As The Atlantic has pointed out, the majority of anti-vaccination content on Facebook appears to originate from only a handful of fringe sources. It likely won’t require a herculean effort for Facebook to tackle this strain of misinformation. The question is why the company waited until it became the subject of media reports and criticism from lawmakers to finally act.

Facebook increased its efforts to fight false information more broadly on the platform in the wake of the 2016 presidential election, including with initiatives like third-party fact-checking. The company admits it won’t catch everything, and demonstrably fake stories still do go viral. While there is little public data about user behavior on Facebook, researchers have found signs that the reach of fake news declined between 2016 and 2018 midterm elections. (Though they also say there remains plenty to be concerned about when it comes to misinformation.)

It’s not yet clear whether the proliferation of anti-vaccination content online has led to a significant decrease in vaccination rates in the United States. Unscientific information about vaccines has been circulating on- and offline for well over a decade. But as Slate has pointed out, the number of children under 3 who have received their first dose of the MMR vaccination has remained steady for years, according to data from the Centers for Disease Control and Prevention. The World Health Organization named vaccine hesitancy one of its “ten threats to global health in 2019,” but cites “complacency and inconvenience in accessing vaccines” as two of the key reasons why people choose not to vaccinate, in addition to “lack of confidence.”

There’s still little doubt that social media platforms like Facebook, but also YouTube and Amazon, have indeed made anti-vaccination talking points more accessible to wider audiences. Its proponents were aided by recommendation and search ranking algorithms, which often promoted anti-vax content to the top of the pile. Facebook’s announcement today is further acknowledgment of its role in that ecosystem, and the idea that free speech is not the same as free reach.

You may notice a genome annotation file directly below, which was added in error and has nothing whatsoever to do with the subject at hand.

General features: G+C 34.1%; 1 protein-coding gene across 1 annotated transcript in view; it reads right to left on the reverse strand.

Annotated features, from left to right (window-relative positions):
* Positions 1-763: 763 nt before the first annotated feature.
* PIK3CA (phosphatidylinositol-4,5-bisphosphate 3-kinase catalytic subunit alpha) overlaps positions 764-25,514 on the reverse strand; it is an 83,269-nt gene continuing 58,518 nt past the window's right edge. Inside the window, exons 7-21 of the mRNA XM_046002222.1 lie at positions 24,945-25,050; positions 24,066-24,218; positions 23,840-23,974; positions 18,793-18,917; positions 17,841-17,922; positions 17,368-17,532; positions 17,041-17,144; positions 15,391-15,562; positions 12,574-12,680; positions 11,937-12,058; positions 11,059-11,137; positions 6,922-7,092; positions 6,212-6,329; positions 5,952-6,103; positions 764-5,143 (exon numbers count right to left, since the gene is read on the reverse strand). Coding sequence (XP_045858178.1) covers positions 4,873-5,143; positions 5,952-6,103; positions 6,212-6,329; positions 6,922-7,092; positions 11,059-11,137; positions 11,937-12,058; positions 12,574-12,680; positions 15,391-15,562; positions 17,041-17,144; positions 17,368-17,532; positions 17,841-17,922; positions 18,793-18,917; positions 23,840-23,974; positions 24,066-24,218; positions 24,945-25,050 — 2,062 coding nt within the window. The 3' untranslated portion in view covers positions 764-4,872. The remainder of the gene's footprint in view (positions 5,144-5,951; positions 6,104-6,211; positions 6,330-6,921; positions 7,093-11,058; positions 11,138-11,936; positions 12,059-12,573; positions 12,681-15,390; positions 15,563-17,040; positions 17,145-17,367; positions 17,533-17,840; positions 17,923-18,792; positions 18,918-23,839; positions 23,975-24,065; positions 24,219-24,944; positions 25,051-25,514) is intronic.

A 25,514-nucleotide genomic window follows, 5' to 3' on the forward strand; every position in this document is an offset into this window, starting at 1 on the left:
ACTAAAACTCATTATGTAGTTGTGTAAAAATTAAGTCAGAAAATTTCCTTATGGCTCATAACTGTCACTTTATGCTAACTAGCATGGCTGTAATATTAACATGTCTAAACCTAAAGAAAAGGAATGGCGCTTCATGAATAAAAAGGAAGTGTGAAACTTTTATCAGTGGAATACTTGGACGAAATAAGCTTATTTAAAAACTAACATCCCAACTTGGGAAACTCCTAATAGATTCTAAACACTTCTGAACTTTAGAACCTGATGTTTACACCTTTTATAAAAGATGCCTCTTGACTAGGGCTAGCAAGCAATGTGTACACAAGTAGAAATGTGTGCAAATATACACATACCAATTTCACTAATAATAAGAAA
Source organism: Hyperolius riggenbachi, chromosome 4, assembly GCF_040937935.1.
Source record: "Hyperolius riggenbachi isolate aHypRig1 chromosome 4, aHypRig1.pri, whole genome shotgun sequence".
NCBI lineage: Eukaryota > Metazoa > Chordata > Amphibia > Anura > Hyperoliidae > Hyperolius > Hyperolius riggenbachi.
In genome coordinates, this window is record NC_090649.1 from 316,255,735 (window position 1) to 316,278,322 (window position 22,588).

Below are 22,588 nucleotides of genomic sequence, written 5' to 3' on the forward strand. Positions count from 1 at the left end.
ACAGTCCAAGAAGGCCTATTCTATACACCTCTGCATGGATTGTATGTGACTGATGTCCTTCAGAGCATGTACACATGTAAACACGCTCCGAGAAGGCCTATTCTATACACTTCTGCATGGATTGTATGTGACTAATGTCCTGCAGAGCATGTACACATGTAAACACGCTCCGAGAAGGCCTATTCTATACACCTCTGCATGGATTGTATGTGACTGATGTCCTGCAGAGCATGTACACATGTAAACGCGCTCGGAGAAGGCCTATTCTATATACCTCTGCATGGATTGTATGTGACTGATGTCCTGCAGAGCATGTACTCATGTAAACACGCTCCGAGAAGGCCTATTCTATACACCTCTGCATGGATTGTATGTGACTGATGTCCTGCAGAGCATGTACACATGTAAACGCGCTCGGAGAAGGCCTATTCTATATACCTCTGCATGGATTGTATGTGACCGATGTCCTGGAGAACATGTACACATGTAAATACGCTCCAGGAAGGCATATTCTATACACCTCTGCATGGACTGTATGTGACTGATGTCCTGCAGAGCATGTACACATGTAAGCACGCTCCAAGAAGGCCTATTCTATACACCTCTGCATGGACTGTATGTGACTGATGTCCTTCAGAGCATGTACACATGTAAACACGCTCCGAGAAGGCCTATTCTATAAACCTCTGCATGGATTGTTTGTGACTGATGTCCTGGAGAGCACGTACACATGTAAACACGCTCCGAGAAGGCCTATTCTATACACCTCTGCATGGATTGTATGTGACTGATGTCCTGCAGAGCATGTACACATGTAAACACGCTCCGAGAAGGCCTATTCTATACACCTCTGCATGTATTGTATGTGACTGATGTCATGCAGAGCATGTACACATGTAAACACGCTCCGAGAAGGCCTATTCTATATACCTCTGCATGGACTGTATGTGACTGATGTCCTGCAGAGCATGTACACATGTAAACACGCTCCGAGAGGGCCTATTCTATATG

More Great WIRED Stories

An Email Marketing Company Left 809 Million Records Exposed Online

By this point, you’ve hopefully gotten the message that your personal data can end up exposed in all sorts of unexpected internet backwaters. But increased awareness hasn’t slowed the problem. In fact, it’s only grown bigger—and more confounding.

Last week, security researchers Bob Diachenko and Vinny Troia discovered an unprotected, publicly accessible MongoDB database containing 150 gigabytes of detailed, plaintext marketing data—including 763 million unique email addresses. The pair are going public with their findings today. The trove is not only massive but also unusual; it contains data about individual consumers as well as what appears to be “business intelligence data,” like employee and revenue figures from various companies. This diversity may stem from the information’s source. The database, owned by the “email validation” firm Verifications.io, was taken offline the same day Diachenko reported it to the company.

While you’ve likely never heard of them, validators play a crucial role in the email marketing industry. They don’t send out marketing emails on their own behalf, or facilitate automated mass email campaigns. Instead, they vet a customer’s mailing list to ensure that the email addresses in it are valid and won’t bounce back. Some email marketing firms offer this mechanism in-house. But fully verifying that an email address works involves sending a message to the address and confirming that it was delivered—essentially spamming people. That means evading protections of internet service providers and platforms like Gmail. (There are less invasive ways to validate email addresses, but they have a tradeoff of false positives.) Mainstream email marketing firms often outsource this work rather than take on the risk of having their infrastructure blacklisted by spam filters, or lowering their online reputation scores.

“Companies have email lists and want to start emailing them, but they’re not sure how valid they are,” says Troia, who founded the firm Night Lion Security. “So they go to a company that will essentially send out spam.” Troia speculates, but has not confirmed, that the database may be so large and varied because it comprises all of Verification.io’s customers’ data. WIRED was unable over the course of several days to contact the company or CEO Vlad Strelkov. On Monday, the entire Verifications.io website went offline and has not been restored since.

Record Setter